Shell 113 contains a screen assembly 116. The screen assembly 116 is shown as a double screen 118, 119 but it is to be understood that the screen assembly 116 may comprise or consist of one, two, or more screens. Screens 118, 119 may be of the various types of constructions as described for screens 18, 19 above, but unlike screens 18, 19, screens 118, 119 are tapered such that they diverge in the direction of the slurry flow, shown by the arrows F. This divergence is typically at least by about 0.5 degrees from the vertical and is preferably at most approximately 10 degrees from the vertical, and is preferably substantially uniform and continuous. For example, the upper screen 118 has an upper internal diameter D0 and a lower internal diameter D1 greater than D0, preferably with a substantially constant taper between them. Also, screen 119 has an upper internal diameter essentially equal to D1 and a lower internal diameter D2, greater than D1, preferably with a substantially constant taper between them.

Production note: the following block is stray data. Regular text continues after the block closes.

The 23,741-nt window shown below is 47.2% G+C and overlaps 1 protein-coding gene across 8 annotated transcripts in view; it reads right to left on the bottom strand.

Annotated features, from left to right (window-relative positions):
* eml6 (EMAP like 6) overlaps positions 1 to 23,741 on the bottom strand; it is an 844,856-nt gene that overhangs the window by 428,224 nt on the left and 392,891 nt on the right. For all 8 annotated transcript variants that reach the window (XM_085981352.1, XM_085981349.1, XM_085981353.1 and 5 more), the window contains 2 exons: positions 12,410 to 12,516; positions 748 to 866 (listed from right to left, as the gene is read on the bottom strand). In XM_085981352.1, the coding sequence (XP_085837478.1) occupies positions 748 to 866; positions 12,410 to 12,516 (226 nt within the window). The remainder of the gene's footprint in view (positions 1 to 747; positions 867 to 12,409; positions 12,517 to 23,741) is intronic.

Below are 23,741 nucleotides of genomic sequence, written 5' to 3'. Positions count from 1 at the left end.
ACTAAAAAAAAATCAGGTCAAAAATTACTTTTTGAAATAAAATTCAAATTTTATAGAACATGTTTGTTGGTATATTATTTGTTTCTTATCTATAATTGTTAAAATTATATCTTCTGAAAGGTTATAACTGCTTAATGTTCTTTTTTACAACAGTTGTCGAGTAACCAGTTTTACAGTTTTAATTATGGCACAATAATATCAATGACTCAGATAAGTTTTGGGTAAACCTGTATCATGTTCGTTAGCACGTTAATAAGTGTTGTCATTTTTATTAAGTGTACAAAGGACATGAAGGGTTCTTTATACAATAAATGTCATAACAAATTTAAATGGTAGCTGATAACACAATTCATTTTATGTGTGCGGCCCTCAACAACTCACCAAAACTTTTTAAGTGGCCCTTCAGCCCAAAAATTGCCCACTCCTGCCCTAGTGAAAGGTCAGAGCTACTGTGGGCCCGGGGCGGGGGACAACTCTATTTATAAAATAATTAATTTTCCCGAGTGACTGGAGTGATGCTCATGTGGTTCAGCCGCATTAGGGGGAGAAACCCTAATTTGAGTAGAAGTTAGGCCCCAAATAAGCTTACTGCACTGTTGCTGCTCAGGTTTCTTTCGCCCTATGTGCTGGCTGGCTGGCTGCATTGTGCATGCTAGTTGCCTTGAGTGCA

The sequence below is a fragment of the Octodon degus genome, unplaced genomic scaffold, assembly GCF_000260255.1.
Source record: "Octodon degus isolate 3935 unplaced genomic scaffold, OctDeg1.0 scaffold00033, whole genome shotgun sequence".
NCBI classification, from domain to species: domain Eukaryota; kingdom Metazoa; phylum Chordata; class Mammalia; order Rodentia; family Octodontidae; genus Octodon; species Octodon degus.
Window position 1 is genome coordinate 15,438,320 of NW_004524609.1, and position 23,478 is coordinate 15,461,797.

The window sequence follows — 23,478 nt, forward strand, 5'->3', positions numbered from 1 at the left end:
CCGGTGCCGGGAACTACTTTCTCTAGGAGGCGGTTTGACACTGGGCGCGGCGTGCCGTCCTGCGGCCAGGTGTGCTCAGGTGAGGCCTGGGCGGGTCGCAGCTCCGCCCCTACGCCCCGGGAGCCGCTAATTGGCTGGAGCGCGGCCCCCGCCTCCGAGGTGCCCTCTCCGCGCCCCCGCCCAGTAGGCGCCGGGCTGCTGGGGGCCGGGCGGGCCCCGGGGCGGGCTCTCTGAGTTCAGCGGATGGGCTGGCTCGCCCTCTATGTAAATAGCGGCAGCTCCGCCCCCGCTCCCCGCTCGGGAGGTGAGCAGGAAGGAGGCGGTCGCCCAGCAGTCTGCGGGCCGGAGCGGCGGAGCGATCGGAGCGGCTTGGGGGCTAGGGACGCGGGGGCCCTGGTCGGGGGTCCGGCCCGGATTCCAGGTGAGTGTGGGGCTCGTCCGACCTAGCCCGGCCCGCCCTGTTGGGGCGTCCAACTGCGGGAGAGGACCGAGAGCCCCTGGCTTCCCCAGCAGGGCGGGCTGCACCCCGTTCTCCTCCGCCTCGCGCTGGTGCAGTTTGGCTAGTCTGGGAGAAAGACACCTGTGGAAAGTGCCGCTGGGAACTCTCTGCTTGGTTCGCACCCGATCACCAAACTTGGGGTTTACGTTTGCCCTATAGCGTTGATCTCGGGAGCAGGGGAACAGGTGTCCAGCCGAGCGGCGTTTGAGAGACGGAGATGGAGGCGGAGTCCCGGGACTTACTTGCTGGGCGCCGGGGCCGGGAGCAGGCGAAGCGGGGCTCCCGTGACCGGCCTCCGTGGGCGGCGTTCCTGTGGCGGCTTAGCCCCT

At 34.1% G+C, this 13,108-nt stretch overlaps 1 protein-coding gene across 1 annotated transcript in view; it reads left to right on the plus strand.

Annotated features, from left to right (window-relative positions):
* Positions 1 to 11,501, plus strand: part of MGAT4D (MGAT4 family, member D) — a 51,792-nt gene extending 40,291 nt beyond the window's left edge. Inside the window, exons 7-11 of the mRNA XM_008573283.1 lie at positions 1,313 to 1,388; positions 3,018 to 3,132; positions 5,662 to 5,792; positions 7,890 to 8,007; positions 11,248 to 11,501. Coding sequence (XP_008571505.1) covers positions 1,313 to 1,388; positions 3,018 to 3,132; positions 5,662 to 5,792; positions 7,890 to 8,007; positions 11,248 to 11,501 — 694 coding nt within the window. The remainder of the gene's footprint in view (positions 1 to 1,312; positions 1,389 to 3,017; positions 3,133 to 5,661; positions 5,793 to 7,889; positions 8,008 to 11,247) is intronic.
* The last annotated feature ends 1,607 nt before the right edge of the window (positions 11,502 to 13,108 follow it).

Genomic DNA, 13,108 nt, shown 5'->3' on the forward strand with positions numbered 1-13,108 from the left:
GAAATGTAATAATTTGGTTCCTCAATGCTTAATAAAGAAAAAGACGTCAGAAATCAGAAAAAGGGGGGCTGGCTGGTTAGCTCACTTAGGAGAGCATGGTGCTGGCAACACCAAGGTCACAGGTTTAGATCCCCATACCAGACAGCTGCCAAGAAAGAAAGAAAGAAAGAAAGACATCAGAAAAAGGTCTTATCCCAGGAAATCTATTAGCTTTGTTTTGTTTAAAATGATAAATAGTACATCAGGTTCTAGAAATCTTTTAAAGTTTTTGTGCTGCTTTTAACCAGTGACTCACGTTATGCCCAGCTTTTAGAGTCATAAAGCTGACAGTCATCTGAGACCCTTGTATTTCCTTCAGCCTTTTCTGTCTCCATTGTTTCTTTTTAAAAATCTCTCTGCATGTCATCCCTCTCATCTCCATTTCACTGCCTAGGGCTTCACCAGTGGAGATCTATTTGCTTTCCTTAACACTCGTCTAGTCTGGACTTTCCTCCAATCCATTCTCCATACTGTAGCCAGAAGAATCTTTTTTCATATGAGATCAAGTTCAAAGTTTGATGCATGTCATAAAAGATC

Though the blank plates 40, 41, 42, are shown as right-cylindrical cylinders, these may also be divergent conical sections. As an alternative, only one of the two screens 118, 119 may diverge while the other may be essentially cylindrical. That is, D1 may be essentially equal to D0 and D2 be greater than D1; or D1 may be greater than D0 and D2 be essentially equal to D1.
As described above, the divergent flow path provided by the screens 118, 119 sufficiently reduces the compression in the chip column due to the radial removal of liquid that the potential for hang-up of the chip column is reduced or the volume of liquid that can be removed increased compared to conventional right-cylindrical screens.
Screen assembly 116 typically includes annular cavities 120, 121 and internal headers 122, 123 which discharge to conduits 124, 125 as is conventional. Cavities 120, 121 and cavities 122, 123 typically communicate via multiple orifices (not shown). As in